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The Rector’s sermon for December 17, 2017                                                                                                                             

 

Isaiah 61:1-4, 8-11; Psalm 126; 1 Thessalonians 5:16-24; John 1:6-8, 19-28

 

     Back in the ‘50s and ’60s, there was a television show called What’s My Line?  I think most of us here would remember it.  (Those of you don’t, don’t say anything!)  This popular show, which was on the air for more than 15 years, featured a panel of celebrities who were introduced to an unknown guest and then challenged to guess that person’s occupation or “line” of work.   The host directed the show, which sounded like a kid’s game of “Twenty Questions,” except they were only allowed to ask a total of 10 questions, which might include such things as “Do you work indoors?” or “Did your occupation require a lot of schooling?” Each “no” answer earned the mystery guest $5 toward the grand prize.  When all 10 questions had been asked, the panelists had the opportunity to guess how the mystery guest made a living.  If the guest managed to stump the panel, that person won the prize and took home a whopping $50!

 

     John the Baptist would have been a perfect guest on What’s My Line? because no one seemed able to figure out who he was and what he was doing.  He stumped people who came to him with questions.  It was not only the priests and Levites who wanted to know who he was, but everyone who encountered John wondered about him.

And it even began with his parents.  They had many questions about this unexpected child who came into their lives so late in life.  The Gospels provide us with more information about John than about almost any other figure they mention.  And when we piece these clues together, we can begin to answer this interesting question directed to John: “Who are you?”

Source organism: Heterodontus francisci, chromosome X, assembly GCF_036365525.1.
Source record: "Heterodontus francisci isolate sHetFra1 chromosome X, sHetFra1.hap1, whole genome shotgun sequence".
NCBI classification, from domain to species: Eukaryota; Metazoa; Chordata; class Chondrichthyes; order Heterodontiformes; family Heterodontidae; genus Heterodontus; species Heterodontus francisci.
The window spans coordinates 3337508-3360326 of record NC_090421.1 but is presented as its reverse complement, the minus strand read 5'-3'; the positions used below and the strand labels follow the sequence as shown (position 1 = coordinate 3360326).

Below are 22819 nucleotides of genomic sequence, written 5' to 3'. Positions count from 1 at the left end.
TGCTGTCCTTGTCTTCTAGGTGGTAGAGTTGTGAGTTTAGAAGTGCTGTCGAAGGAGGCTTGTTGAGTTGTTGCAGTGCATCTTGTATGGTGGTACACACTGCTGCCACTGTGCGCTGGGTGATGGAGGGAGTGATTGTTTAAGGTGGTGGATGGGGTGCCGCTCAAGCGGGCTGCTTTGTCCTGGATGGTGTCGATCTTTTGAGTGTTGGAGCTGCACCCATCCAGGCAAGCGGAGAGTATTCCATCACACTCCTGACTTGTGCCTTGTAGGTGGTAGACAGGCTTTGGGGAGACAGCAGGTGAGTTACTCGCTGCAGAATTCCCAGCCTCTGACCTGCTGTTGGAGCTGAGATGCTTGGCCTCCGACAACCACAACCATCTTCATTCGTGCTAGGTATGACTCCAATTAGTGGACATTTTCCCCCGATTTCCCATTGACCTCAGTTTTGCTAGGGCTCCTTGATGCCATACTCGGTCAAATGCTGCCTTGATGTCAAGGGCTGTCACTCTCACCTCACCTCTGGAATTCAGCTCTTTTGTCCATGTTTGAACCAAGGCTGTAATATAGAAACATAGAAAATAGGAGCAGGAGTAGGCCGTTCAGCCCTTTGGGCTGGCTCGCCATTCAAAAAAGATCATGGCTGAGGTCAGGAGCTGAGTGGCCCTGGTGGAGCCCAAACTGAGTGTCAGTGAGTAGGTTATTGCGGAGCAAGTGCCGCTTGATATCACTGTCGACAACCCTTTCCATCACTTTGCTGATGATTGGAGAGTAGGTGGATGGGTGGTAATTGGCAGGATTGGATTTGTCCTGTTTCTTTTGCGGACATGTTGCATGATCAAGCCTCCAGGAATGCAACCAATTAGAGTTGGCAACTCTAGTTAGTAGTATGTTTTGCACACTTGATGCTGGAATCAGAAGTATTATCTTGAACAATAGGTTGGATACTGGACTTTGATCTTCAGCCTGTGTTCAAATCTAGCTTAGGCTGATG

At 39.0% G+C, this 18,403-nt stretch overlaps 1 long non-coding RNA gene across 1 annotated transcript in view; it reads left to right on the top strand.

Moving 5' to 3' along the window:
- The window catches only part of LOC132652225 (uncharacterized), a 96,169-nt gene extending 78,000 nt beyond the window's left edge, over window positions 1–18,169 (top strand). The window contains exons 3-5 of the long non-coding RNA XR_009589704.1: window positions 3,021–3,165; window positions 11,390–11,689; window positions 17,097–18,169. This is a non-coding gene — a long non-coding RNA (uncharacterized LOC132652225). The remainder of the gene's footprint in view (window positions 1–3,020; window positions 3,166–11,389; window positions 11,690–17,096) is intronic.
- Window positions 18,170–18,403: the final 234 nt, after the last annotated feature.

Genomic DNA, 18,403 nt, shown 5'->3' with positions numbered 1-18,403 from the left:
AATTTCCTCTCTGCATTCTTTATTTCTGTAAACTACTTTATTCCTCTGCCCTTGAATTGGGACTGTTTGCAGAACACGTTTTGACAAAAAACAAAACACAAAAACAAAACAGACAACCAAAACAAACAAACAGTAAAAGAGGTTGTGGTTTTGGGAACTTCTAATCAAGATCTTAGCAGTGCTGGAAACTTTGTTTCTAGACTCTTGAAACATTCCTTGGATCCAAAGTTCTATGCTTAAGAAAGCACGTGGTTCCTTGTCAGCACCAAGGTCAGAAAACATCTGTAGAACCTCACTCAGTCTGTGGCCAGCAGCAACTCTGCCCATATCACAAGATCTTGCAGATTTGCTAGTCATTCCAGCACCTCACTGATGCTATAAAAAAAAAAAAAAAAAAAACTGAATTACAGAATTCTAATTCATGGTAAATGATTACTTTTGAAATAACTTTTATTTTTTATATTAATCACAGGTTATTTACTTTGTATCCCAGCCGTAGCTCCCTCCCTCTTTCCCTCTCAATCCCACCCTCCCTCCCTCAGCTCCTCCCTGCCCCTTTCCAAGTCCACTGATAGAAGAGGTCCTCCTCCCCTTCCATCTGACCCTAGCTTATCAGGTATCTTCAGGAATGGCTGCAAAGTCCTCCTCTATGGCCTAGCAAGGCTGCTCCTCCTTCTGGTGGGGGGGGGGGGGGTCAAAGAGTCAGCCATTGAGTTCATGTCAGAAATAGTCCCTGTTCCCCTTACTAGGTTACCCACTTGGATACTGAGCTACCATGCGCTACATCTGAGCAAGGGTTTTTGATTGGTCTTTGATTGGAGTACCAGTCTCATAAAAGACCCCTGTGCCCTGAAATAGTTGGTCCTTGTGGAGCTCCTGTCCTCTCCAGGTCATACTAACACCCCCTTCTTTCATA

The Gospel of Luke provides great insight into John’s unusual backstory.  Before he was even born, Luke tells us, the angel Gabriel appeared to Zechariah the priest as he served in the temple.  Alone in the Holy of Holies, offering sacrifice to God, Zechariah encounters the angel Gabriel, who says that he is going to be a father and informs Zechariah that the child would “be great in the sight of the Lord”.  Not surprisingly, this is where the questions about John begin, when Zechariah questions the prophecy.  To the angel he says, “Who are you and how will I know that this is true?”  Zechariah gets his answer pretty quickly!   The angel tells him that his lack of faith will cause Zechariah to lose his ability to speak...for his wife Elizabeth’s entire pregnancy…nine whole months!    Zechariah and Elizabeth had all those months to ponder the importance of God’s vision for their much-anticipated, totally unexpected son.   Sometimes we need the opportunity to simply be still to realize that God is at work in our lives in ways we cannot even imagine.

 

     In God’s timing, their son was born and the questions began again.  With everyone asking, what is his name and are you going to name him after his father, Zechariah asks for something to write on, and he writes, “his name is John,” and at that moment his speech is restored.  Who on earth is this child who brings with him so many questions?  John grew up a normal boy, but the people of the village and the surrounding area who knew all that was behind his birth, continued to wonder: “What then will this child become?”

           

     Like Jesus, we have no information about John’s childhood. The next time we encounter John, he is in the Judean desert as an adult.  And it’s no wonder there were so many questions about him—John was an odd character.  He lived outside of acceptable society in every sense of the word.  He didn’t chase after any followers; he expected them to go deep into the wilderness to find him camped out in the desert by the Jordan River.  And what happened once they found him?  Let’s just say John’s mannerisms wouldn’t get him an interview with Southern Living magazine!  He sees the hoards of people coming toward him and he shouts: “You brood of vipers!  Who warned you of what is coming?  Prepare the way of the Lord!”  Now why all of a sudden people were seeking John out could only be because they were searching for a Messiah, someone who would overthrow their oppressor, someone who would save them.  And when they hear those accusing words from John, they say:  “We’ve been waiting for the Messiah of God.  Could it be you?” they say with more questions than they can even verbalize.